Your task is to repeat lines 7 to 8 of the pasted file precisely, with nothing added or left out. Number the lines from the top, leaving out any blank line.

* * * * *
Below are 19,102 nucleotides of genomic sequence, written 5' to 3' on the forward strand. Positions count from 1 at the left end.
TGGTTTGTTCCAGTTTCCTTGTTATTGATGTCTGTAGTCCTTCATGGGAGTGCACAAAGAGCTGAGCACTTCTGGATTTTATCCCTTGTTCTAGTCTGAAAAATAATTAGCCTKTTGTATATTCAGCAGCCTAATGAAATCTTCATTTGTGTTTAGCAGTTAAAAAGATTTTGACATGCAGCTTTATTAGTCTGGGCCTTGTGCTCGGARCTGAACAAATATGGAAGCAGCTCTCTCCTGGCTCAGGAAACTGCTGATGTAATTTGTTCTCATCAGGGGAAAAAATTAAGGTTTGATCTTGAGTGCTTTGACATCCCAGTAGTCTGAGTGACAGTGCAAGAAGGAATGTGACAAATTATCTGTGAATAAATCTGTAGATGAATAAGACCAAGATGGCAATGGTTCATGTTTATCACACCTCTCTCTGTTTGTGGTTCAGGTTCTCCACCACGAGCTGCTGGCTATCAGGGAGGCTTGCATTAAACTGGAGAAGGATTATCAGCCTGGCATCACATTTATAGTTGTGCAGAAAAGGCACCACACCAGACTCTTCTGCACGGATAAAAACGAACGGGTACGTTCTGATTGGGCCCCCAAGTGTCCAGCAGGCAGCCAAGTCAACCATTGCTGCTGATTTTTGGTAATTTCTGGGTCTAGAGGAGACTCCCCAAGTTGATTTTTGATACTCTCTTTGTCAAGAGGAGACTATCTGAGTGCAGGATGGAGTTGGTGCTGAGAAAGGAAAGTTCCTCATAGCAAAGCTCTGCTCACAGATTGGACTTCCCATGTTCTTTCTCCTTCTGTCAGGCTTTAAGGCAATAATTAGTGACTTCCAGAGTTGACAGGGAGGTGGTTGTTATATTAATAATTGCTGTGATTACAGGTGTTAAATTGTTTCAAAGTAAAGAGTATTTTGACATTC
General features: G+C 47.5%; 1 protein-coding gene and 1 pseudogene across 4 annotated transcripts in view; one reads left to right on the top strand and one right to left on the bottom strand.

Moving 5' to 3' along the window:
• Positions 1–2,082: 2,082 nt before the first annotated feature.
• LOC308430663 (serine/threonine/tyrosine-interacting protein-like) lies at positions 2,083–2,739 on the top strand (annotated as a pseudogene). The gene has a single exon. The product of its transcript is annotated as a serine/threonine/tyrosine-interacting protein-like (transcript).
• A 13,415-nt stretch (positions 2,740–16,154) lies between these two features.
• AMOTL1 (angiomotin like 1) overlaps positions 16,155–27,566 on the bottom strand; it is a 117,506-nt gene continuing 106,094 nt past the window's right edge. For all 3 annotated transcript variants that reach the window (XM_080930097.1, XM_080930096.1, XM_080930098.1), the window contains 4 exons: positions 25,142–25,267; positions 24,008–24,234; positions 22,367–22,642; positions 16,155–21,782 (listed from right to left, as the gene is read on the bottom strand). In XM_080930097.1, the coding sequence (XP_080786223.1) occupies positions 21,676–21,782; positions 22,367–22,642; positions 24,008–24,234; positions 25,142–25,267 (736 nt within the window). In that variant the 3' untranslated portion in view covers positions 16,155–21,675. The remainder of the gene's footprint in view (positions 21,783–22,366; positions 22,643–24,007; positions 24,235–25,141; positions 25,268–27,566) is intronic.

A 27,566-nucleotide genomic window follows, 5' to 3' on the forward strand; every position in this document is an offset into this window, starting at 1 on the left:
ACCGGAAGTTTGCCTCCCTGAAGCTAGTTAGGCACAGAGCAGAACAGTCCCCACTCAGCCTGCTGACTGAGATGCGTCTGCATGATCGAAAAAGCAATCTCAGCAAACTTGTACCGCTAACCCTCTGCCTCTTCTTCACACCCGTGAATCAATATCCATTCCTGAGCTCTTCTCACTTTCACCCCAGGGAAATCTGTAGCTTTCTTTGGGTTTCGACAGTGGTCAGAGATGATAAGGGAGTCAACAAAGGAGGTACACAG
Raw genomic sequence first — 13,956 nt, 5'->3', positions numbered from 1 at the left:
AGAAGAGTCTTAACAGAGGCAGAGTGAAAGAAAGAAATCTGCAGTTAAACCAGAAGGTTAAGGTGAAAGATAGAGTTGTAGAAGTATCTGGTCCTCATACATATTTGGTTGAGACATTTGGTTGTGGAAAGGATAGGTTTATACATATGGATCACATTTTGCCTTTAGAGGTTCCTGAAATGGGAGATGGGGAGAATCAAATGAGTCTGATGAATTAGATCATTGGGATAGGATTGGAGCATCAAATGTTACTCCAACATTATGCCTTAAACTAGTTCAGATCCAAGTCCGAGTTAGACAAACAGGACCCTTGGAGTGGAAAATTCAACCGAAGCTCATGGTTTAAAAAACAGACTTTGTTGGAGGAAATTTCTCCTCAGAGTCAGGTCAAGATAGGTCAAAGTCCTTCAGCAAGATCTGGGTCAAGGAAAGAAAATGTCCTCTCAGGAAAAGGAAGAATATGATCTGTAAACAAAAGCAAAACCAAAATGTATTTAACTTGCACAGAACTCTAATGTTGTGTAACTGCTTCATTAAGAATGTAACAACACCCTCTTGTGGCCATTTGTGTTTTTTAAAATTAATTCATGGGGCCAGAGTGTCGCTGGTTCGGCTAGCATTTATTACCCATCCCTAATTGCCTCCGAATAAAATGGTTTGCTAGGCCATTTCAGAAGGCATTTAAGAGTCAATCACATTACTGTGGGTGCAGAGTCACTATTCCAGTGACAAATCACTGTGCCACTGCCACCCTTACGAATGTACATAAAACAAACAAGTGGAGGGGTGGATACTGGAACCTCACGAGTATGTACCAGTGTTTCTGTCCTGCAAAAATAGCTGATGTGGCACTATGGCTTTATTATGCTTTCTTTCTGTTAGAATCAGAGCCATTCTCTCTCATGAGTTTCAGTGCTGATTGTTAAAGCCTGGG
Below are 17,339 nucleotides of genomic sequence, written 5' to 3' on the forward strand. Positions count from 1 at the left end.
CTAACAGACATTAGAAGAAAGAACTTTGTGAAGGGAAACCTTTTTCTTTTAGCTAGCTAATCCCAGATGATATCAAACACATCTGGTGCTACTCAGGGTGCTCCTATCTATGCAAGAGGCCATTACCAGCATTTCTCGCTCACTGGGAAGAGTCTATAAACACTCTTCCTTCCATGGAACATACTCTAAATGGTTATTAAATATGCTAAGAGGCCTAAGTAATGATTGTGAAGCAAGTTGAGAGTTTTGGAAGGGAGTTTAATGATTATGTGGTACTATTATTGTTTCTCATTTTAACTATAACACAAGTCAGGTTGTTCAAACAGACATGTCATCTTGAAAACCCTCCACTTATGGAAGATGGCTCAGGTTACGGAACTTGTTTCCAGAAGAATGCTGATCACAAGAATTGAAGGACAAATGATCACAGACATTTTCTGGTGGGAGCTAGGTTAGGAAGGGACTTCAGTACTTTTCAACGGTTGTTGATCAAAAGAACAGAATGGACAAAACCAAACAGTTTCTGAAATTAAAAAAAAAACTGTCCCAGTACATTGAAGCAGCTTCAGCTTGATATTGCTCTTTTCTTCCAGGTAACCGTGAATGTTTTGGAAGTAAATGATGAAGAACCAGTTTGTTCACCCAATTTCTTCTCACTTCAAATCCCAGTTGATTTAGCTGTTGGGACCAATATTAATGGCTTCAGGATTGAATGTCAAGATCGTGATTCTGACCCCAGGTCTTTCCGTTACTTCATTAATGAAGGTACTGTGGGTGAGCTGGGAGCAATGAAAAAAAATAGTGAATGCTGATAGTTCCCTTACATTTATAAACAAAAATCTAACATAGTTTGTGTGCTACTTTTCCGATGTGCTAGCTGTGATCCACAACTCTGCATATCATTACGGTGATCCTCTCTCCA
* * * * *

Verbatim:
• A 13,415-nt stretch (positions 2,740–16,154) lies between these two features.
• AMOTL1 (angiomotin like 1) overlaps positions 16,155–27,566 on the bottom strand; it is a 117,506-nt gene continuing 106,094 nt past the window's right edge. For all 3 annotated transcript variants that reach the window (XM_080930097.1, XM_080930096.1, XM_080930098.1), the window contains 4 exons: positions 25,142–25,267; positions 24,008–24,234; positions 22,367–22,642; positions 16,155–21,782 (listed from right to left, as the gene is read on the bottom strand). In XM_080930097.1, the coding sequence (XP_080786223.1) occupies positions 21,676–21,782; positions 22,367–22,642; positions 24,008–24,234; positions 25,142–25,267 (736 nt within the window). In that variant the 3' untranslated portion in view covers positions 16,155–21,675. The remainder of the gene's footprint in view (positions 21,783–22,366; positions 22,643–24,007; positions 24,235–25,141; positions 25,268–27,566) is intronic.